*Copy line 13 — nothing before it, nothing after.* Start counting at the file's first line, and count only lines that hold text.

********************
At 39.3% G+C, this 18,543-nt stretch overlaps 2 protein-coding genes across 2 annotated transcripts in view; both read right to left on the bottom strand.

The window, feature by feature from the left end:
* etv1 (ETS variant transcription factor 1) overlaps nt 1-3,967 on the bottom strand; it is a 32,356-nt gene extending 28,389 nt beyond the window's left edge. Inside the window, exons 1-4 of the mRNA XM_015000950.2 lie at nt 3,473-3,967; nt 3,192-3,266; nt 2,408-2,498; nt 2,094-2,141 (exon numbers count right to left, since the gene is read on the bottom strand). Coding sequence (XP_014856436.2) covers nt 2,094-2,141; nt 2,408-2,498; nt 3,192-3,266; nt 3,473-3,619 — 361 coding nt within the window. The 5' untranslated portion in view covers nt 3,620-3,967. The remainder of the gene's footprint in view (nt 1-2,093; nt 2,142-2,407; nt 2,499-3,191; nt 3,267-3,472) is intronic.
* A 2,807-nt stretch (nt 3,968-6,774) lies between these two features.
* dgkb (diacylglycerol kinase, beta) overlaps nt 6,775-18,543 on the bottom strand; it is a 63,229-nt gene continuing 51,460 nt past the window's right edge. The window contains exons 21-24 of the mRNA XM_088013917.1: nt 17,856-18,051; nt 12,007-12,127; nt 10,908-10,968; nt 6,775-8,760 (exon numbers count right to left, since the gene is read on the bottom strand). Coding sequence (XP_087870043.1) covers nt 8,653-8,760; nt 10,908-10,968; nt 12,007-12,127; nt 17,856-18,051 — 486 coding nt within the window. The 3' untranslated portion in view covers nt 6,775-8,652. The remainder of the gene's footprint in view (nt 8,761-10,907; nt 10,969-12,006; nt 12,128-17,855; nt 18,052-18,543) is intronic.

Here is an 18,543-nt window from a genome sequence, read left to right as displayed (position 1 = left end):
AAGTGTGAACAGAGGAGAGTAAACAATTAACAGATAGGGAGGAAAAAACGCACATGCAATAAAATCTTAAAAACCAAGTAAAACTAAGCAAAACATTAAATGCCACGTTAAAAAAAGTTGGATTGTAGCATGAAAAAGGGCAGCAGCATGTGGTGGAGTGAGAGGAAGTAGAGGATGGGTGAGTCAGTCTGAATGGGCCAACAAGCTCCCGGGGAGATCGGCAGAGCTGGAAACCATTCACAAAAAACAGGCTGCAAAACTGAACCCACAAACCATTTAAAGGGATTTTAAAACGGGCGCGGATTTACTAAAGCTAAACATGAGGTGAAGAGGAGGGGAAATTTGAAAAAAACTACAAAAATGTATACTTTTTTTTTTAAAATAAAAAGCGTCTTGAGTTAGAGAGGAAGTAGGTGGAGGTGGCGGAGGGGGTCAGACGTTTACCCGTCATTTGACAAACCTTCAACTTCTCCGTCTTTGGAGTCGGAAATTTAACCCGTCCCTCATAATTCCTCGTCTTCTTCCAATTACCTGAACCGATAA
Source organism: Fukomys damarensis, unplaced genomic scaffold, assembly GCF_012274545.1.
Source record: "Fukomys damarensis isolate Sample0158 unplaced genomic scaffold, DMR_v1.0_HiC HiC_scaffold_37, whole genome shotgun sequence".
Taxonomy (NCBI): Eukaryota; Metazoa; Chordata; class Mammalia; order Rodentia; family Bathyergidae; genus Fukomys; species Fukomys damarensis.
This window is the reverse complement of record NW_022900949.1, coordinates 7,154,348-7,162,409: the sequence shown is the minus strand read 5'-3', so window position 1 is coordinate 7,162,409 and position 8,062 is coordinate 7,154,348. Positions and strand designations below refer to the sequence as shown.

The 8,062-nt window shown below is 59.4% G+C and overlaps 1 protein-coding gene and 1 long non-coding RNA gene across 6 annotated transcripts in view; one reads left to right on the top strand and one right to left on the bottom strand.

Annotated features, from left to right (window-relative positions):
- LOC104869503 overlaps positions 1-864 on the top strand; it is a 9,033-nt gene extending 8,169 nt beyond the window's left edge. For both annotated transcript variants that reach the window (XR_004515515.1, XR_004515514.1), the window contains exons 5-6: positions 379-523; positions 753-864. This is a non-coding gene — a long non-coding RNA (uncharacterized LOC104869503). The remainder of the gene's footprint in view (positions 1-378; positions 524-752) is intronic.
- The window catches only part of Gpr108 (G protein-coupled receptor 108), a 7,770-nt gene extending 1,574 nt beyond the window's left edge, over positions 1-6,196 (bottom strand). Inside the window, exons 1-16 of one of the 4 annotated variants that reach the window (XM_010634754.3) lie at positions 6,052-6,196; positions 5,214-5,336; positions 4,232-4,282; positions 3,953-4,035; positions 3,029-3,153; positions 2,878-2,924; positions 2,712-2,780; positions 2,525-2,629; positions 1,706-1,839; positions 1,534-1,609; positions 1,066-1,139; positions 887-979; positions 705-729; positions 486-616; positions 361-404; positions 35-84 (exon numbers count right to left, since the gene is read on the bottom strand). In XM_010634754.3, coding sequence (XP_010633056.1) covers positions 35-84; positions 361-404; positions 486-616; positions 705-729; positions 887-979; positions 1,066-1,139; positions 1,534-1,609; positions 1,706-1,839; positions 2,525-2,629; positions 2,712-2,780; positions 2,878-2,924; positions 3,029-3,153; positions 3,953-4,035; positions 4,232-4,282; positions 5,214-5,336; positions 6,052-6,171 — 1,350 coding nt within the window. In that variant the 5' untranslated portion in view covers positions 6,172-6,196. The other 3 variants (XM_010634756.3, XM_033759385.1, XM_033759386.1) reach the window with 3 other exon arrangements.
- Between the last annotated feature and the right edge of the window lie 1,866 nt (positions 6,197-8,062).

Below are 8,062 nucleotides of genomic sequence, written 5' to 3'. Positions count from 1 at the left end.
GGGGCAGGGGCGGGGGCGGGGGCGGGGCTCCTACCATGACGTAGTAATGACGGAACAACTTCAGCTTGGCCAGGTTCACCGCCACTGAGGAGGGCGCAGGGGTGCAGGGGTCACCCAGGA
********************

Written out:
Annotated features, from left to right (window-relative positions):